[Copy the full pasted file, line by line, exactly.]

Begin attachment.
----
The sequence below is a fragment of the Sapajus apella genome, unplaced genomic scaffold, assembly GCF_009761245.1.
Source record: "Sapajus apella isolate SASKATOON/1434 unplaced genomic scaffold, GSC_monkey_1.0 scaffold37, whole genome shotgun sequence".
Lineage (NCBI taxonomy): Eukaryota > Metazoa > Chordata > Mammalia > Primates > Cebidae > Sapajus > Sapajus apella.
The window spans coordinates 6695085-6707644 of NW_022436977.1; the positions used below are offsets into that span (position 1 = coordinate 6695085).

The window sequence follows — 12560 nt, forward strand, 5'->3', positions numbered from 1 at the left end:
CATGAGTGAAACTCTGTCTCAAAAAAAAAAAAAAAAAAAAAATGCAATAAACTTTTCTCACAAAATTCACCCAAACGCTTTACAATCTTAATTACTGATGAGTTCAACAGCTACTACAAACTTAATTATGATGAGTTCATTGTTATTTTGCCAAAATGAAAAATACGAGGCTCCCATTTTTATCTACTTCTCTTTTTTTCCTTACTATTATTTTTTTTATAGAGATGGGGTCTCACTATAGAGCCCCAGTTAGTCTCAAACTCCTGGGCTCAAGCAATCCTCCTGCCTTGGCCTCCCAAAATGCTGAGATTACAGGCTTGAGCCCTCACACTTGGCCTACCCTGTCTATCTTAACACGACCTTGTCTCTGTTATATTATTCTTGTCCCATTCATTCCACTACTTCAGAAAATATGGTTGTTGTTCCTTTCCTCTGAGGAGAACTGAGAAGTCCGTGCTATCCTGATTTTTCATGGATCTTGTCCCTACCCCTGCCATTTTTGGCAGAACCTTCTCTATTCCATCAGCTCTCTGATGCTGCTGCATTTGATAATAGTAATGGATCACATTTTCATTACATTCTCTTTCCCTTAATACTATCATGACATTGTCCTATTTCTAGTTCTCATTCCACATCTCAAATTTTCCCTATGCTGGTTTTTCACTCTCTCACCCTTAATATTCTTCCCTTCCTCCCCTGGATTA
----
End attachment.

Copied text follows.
The sequence below is a fragment of the Sapajus apella genome, unplaced genomic scaffold, assembly GCF_009761245.1.
Source record: "Sapajus apella isolate SASKATOON/1434 unplaced genomic scaffold, GSC_monkey_1.0 scaffold37, whole genome shotgun sequence".
Lineage (NCBI taxonomy): Eukaryota > Metazoa > Chordata > Mammalia > Primates > Cebidae > Sapajus > Sapajus apella.
The window spans coordinates 6695085-6707644 of NW_022436977.1; the positions used below are offsets into that span (position 1 = coordinate 6695085).

The window sequence follows — 12560 nt, forward strand, 5'->3', positions numbered from 1 at the left end:
CATGAGTGAAACTCTGTCTCAAAAAAAAAAAAAAAAAAAAAATGCAATAAACTTTTCTCACAAAATTCACCCAAACGCTTTACAATCTTAATTACTGATGAGTTCAACAGCTACTACAAACTTAATTATGATGAGTTCATTGTTATTTTGCCAAAATGAAAAATACGAGGCTCCCATTTTTATCTACTTCTCTTTTTTTCCTTACTATTATTTTTTTTATAGAGATGGGGTCTCACTATAGAGCCCCAGTTAGTCTCAAACTCCTGGGCTCAAGCAATCCTCCTGCCTTGGCCTCCCAAAATGCTGAGATTACAGGCTTGAGCCCTCACACTTGGCCTACCCTGTCTATCTTAACACGACCTTGTCTCTGTTATATTATTCTTGTCCCATTCATTCCACTACTTCAGAAAATATGGTTGTTGTTCCTTTCCTCTGAGGAGAACTGAGAAGTCCGTGCTATCCTGATTTTTCATGGATCTTGTCCCTACCCCTGCCATTTTTGGCAGAACCTTCTCTATTCCATCAGCTCTCTGATGCTGCTGCATTTGATAATAGTAATGGATCACATTTTCATTACATTCTCTTTCCCTTAATACTATCATGACATTGTCCTATTTCTAGTTCTCATTCCACATCTCAAATTTTCCCTATGCTGGTTTTTCACTCTCTCACCCTTAATATTCTTCCCTTCCTCCCCTGGATTA